Marine cyber commander reassures comm officers
- By Sean Lyngaas
- Apr 30, 2015
Maj. Gen. Daniel O'Donohue, the Marine Corps’ senior cyber official, delivered an important message to a group of Marines earlier this week. On an April 27 visit to the Corps’ Operational Advisory Group, O’Donohue reassured communications officers that their contributions are not being overshadowed by cyber specialists more focused on offensive operations, according to Brig. Gen. Kevin Nally, the service’s CIO.
Given how the word “cyber” is bandied about, some of the Marines had worried that their broader field of communications was “losing relevancy,” Nally told FCW this week.
Nally, who was on hand for O’Donohue’s visit, paraphrased what the major general told the Marines: “I can’t tell you how important you all are as a community for operating and defending the networks.”
Like the other military services, the Corps is building out a cyber force that includes specialists capable of conducting offensive operations. Then there are the communications officers who keep the networks running and make up one of the largest occupational specialties in the service, according to Nally.
“I’m the senior communicator in the Marine Corps, so it meant a lot” for O’Donohue to stress the importance of communicators to the cyber mission, Nally said.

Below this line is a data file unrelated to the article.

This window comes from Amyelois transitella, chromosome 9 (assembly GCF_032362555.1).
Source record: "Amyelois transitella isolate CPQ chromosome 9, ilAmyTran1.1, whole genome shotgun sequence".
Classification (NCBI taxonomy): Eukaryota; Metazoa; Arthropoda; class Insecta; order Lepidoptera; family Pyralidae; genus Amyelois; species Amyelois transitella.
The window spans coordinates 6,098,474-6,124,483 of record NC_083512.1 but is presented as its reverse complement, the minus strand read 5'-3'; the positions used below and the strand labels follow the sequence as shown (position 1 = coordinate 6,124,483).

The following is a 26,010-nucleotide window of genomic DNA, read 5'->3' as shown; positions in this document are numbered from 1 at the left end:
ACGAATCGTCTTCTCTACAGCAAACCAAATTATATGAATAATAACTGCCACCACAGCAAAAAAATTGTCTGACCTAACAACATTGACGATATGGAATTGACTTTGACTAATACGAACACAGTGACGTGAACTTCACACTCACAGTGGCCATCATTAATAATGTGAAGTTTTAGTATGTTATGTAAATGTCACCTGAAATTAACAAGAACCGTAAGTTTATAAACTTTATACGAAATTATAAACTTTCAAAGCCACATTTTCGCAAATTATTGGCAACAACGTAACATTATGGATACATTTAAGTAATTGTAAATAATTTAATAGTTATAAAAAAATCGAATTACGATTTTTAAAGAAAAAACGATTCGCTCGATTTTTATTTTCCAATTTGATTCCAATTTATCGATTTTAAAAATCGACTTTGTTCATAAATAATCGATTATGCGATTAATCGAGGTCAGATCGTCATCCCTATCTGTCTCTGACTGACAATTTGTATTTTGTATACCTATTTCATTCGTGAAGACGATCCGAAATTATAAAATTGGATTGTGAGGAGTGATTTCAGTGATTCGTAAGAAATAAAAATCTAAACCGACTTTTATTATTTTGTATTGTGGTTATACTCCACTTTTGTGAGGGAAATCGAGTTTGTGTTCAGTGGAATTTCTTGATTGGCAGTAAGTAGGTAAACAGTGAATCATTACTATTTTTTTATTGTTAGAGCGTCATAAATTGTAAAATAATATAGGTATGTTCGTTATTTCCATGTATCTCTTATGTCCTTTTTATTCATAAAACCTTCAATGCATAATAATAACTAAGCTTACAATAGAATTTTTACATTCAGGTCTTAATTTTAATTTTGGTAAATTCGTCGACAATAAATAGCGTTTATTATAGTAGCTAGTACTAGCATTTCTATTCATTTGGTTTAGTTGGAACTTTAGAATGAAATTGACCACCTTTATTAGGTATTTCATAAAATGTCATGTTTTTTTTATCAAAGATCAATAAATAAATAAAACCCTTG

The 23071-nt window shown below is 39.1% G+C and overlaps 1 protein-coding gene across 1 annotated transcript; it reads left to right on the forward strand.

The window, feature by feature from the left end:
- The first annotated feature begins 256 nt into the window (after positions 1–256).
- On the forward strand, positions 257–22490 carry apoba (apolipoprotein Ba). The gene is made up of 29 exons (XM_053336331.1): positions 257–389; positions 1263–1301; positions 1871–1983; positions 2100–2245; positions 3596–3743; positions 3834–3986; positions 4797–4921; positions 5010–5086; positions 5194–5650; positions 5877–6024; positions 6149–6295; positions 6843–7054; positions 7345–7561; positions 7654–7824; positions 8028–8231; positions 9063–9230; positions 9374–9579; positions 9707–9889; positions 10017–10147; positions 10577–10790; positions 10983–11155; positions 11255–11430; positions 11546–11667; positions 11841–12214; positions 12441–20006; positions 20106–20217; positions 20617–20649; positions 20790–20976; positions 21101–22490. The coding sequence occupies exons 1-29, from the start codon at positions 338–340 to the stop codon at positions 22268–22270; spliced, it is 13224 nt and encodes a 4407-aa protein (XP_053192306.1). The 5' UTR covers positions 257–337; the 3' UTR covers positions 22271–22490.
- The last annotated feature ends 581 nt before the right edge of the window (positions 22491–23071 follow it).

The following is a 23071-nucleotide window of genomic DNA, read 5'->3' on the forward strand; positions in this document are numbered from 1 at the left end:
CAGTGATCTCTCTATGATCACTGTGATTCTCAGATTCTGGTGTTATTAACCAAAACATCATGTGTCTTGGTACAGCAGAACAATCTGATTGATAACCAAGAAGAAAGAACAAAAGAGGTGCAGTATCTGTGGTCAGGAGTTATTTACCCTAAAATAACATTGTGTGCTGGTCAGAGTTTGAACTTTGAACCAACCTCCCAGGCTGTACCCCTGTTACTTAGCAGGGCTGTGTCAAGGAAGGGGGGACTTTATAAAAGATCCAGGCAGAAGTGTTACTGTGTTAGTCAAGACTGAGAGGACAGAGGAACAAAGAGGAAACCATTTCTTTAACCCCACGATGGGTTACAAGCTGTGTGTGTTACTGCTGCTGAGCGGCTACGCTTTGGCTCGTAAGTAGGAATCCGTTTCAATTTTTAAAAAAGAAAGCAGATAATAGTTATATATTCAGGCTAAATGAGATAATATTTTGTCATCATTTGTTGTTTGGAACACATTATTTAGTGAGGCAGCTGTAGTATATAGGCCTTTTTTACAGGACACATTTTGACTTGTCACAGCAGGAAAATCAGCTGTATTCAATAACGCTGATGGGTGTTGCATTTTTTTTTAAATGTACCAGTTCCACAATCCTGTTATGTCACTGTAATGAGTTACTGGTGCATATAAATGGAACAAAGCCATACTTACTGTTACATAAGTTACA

O’Donohue’s messaging to the communications officers was a reminder of the overlapping yet diverse skillsets needed to defend the Pentagon’s computer networks, and the importance of personalities in building out the cyber force.
Sean Lyngaas is an FCW staff writer covering defense, cybersecurity and intelligence issues. Prior to joining FCW, he was a reporter and editor at Smart Grid Today, where he covered everything from cyber vulnerabilities in the U.S. electric grid to the national energy policies of Britain and Mexico. His reporting on a range of global issues has appeared in publications such as The Atlantic, The Economist, The Washington Diplomat and The Washington Post.
Lyngaas is an active member of the National Press Club, where he served as chairman of the Young Members Committee. He earned his M.A. in international affairs from The Fletcher School of Law and Diplomacy at Tufts University, and his B.A. in public policy from Duke University.
Click here for previous articles by Lyngaas, or connect with him on Twitter: @snlyngaas.